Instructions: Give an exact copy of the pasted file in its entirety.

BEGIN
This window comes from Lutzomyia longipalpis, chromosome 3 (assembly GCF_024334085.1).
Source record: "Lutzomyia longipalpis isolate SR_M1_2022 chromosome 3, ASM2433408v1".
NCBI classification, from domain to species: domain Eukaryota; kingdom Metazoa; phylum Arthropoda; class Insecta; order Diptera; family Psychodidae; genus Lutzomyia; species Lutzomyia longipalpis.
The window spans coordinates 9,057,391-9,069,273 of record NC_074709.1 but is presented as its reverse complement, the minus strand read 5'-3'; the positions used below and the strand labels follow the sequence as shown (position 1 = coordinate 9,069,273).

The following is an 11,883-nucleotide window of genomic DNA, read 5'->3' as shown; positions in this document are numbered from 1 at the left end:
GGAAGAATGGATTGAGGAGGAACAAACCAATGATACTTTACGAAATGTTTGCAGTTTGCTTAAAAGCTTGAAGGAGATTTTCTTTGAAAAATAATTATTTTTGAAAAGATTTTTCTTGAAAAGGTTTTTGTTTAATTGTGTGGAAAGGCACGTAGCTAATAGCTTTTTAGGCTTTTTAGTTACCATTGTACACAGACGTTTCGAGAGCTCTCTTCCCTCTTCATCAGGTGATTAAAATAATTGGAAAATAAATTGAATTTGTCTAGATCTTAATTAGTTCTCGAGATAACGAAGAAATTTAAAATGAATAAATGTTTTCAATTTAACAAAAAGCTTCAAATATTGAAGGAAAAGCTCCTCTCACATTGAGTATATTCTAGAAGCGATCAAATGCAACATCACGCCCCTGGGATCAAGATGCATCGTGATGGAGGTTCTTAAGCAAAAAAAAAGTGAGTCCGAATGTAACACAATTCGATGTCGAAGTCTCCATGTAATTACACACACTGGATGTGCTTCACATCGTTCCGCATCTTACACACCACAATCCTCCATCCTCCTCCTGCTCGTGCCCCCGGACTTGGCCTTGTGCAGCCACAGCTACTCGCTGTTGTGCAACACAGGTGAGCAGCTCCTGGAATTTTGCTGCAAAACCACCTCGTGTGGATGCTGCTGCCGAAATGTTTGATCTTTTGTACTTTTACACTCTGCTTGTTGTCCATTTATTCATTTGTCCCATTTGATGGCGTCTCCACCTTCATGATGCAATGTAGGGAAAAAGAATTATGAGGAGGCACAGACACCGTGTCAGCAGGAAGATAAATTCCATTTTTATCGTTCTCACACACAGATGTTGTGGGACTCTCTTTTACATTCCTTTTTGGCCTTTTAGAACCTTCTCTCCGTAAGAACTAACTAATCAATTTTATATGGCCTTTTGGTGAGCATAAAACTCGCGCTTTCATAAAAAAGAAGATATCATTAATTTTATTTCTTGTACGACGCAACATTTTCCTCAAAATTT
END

This window comes from Lutzomyia longipalpis, chromosome 3 (assembly GCF_024334085.1).
Source record: "Lutzomyia longipalpis isolate SR_M1_2022 chromosome 3, ASM2433408v1".
NCBI classification, from domain to species: domain Eukaryota; kingdom Metazoa; phylum Arthropoda; class Insecta; order Diptera; family Psychodidae; genus Lutzomyia; species Lutzomyia longipalpis.
The window spans coordinates 9,057,391-9,069,273 of record NC_074709.1 but is presented as its reverse complement, the minus strand read 5'-3'; the positions used below and the strand labels follow the sequence as shown (position 1 = coordinate 9,069,273).

The following is an 11,883-nucleotide window of genomic DNA, read 5'->3' as shown; positions in this document are numbered from 1 at the left end:
GGAAGAATGGATTGAGGAGGAACAAACCAATGATACTTTACGAAATGTTTGCAGTTTGCTTAAAAGCTTGAAGGAGATTTTCTTTGAAAAATAATTATTTTTGAAAAGATTTTTCTTGAAAAGGTTTTTGTTTAATTGTGTGGAAAGGCACGTAGCTAATAGCTTTTTAGGCTTTTTAGTTACCATTGTACACAGACGTTTCGAGAGCTCTCTTCCCTCTTCATCAGGTGATTAAAATAATTGGAAAATAAATTGAATTTGTCTAGATCTTAATTAGTTCTCGAGATAACGAAGAAATTTAAAATGAATAAATGTTTTCAATTTAACAAAAAGCTTCAAATATTGAAGGAAAAGCTCCTCTCACATTGAGTATATTCTAGAAGCGATCAAATGCAACATCACGCCCCTGGGATCAAGATGCATCGTGATGGAGGTTCTTAAGCAAAAAAAAAGTGAGTCCGAATGTAACACAATTCGATGTCGAAGTCTCCATGTAATTACACACACTGGATGTGCTTCACATCGTTCCGCATCTTACACACCACAATCCTCCATCCTCCTCCTGCTCGTGCCCCCGGACTTGGCCTTGTGCAGCCACAGCTACTCGCTGTTGTGCAACACAGGTGAGCAGCTCCTGGAATTTTGCTGCAAAACCACCTCGTGTGGATGCTGCTGCCGAAATGTTTGATCTTTTGTACTTTTACACTCTGCTTGTTGTCCATTTATTCATTTGTCCCATTTGATGGCGTCTCCACCTTCATGATGCAATGTAGGGAAAAAGAATTATGAGGAGGCACAGACACCGTGTCAGCAGGAAGATAAATTCCATTTTTATCGTTCTCACACACAGATGTTGTGGGACTCTCTTTTACATTCCTTTTTGGCCTTTTAGAACCTTCTCTCCGTAAGAACTAACTAATCAATTTTATATGGCCTTTTGGTGAGCATAAAACTCGCGCTTTCATAAAAAAGAAGATATCATTAATTTTATTTCTTGTACGACGCAACATTTTCCTCAAAATTT